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Supportive Listening™ Winter 2009 Newsletter
"Listening Tips" with Paul:
Making Holiday Listening More Enjoyable
Underneath the mechanical techniques of listening, there is something much more powerful: the mindset, the set of attitudes, that you bring into a conversation.

If you’re like most people, you don’t go into conversations with a conscious mindset. Rather you leave it to chance, and find that while some interactions go well, otherwise go poorly—and you don’t know why.

Because your mindset has a major impact on the conversation, it’s worth paying attention to. And herein lies the good news: when you consciously bring your best “listening game”, with a great listening mindset, you’ll have a better experience.

Here are two of my favorite mindsets for enjoyable holiday listening.  

Mindset #1: Goodwill There you are, at a holiday party, talking with someone you’ve just met. Sometimes this is a person you take an instant liking to, and sometimes… it isn’t.

I have news for you: they can tell. You may think you can hide it, but deep down, they can tell.

So here’s what you can do: leverage the power of mindset to find an authentic “source of goodwill” to bring into the conversation.  

If you pause for a moment, you can find something to appreciate about anyone. You don’t have to say it out loud, but you can certainly make a point of noticing it, and using that appreciation to bring goodwill into the interaction.

Here’s an example. Once I was at a party listening to a young woman talk about her plans to start a new venture. I was taken aback by her bravado—while she outwardly claimed that she knew precisely how to make her venture a success, her ideas, experiences, and body language told me otherwise.

I briefly considered asking her a tough question, but then thought “heck, it’s the holidays.” Instead I took a deep breath and looked for a point of goodwill. And a funny thing happened...

Continue online for Mindset#2 and an exercise.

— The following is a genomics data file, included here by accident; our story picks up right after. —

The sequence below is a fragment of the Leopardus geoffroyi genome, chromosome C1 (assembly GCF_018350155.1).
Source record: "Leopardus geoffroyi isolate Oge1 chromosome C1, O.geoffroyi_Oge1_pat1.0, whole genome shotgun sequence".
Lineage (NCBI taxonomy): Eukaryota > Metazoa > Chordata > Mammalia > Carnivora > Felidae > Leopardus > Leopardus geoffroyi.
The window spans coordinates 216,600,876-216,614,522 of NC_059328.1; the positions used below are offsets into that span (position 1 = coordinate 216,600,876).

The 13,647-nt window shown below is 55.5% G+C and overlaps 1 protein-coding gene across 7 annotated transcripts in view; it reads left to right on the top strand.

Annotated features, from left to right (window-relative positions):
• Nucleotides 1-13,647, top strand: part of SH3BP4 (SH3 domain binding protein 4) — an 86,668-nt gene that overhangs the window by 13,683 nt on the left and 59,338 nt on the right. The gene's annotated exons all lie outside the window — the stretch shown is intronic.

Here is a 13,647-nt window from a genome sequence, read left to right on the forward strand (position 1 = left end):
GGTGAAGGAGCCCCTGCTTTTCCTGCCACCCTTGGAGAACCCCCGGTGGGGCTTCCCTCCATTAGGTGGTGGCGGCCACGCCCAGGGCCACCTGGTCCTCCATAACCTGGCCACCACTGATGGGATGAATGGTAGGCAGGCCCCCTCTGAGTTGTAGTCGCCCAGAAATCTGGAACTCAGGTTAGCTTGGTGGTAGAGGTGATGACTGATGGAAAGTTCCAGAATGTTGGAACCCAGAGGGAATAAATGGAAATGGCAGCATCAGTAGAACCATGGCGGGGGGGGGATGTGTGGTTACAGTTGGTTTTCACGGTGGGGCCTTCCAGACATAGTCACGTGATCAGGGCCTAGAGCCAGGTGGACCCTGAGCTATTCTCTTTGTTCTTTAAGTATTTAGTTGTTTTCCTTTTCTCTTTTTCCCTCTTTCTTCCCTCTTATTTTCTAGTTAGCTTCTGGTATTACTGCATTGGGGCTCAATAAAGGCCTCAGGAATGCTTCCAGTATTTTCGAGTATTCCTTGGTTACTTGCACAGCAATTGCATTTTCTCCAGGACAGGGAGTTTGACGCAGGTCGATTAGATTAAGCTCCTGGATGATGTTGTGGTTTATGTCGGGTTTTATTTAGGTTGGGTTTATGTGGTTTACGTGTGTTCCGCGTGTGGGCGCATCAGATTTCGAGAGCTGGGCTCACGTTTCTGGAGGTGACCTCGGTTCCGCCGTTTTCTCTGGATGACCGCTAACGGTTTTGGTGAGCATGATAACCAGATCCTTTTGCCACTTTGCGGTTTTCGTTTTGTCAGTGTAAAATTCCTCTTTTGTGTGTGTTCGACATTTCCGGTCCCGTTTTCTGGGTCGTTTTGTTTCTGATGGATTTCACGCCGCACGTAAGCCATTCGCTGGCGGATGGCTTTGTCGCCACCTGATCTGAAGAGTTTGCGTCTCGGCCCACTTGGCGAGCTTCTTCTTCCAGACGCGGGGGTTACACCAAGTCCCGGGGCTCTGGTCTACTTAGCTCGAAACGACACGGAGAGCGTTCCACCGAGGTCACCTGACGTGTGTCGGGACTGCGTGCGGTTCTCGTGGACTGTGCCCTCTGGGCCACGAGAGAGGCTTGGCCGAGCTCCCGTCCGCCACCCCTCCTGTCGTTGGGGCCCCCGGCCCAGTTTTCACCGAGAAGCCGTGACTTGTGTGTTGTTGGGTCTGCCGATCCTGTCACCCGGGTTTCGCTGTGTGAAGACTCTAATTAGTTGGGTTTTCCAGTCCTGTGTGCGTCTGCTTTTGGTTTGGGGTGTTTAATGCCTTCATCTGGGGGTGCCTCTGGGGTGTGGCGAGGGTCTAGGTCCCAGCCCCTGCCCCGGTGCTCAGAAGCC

Could you use some listening?
Are you interested in being part of a pilot test of Supportive Listening via the Internet?

Paul is looking for people who would like to receive Supportive Listening via webcam, and provide feedback on the experience.

If you're interested, or know somebody who is, send Paul an email to find out more.

"From the Listening Labs" with Eran:
A Hidden Oasis from Holiday Stress

In this crazy world, in this rushed and hurried life, stress is ever present.

It finds us at different moments of our day: In bed, trying to fall asleep, our head is filled with thoughts of things that need to get done; in the car, we hope that no unexpected delay will occur, since we do not have much time to lose; when meeting our friends, we try to quiet the distracting thoughts that take us away from the conversation.

On occasion, we can tell that we are more irritable than we need to be, make careless errors, or feel easily hurt by others. We are stressed, and stress is an inescapable fact of life.

Or is it? Have we come to accept those sleepless nights, the feelings of being rushed, agitated, or easily upset, even though we do not have to? The truth is that there is an incredible resource that is available to us, which can help us feel better and less stressed, a resource that is often ignored and rarely utilized to its full effect. And this resource is - our friends, our family, the people in our lives whom we can about and who care about us.

Today, I would like to encourage you to be selfish - to take the time and share an issue that is on your mind with someone who is close to you. To allow this other person to support you. The simple act of genuinely connecting with another person who cares for us is powerfully balancing and calming.

And when a friend or a family member shares with you an issue that is on their mind, give them the gift of Supportive Listening. Bring your full self to the conversation, listen to them closely, and do your best to understand their experience from their perspective.

Hold off on the interpretation, the advice, the "listen what happened to me" stories - and just check in with them once in a while, to make sure you understand their story. You will be amazed at how easily they talk, at how their seemingly scattered thoughts eventually evolve into a pattern that is meaningful and satisfying not only to you, but also to them.

Give the gift of your presence, your complete attention, and your warm regard, and watch this person, who you care about, flourish in the warmth that you bring.

-- Eran

How is holiday-time listening for you?
Join the conversation online.

Presenting "Master the Tango of Listening"

Is your organization looking for a fun, interactive experience? Paul's new one hour talk, or two hour workshop, includes stories from the dance floor, partner movement and listening exercises, and group discussion.

Participants come away with a greater appreciation for the power of listening, and a practical tool they can start using right away.

Question? Contact Paul.

Eran Magen conducts research on population health at the University of Pennsylvania as a Robert Wood Johnson Health & Society Scholar. He received his Ph.D. in psychology from Stanford University, where he also earned his M.A. in education. [more...]
Paul Konasewich teaches listening and leadership in the San Francisco Bay area. He is also the current Board President of the Bay Area Organization Development Network. Paul earned his MBA from the MIT Sloan School of Management. [more...]
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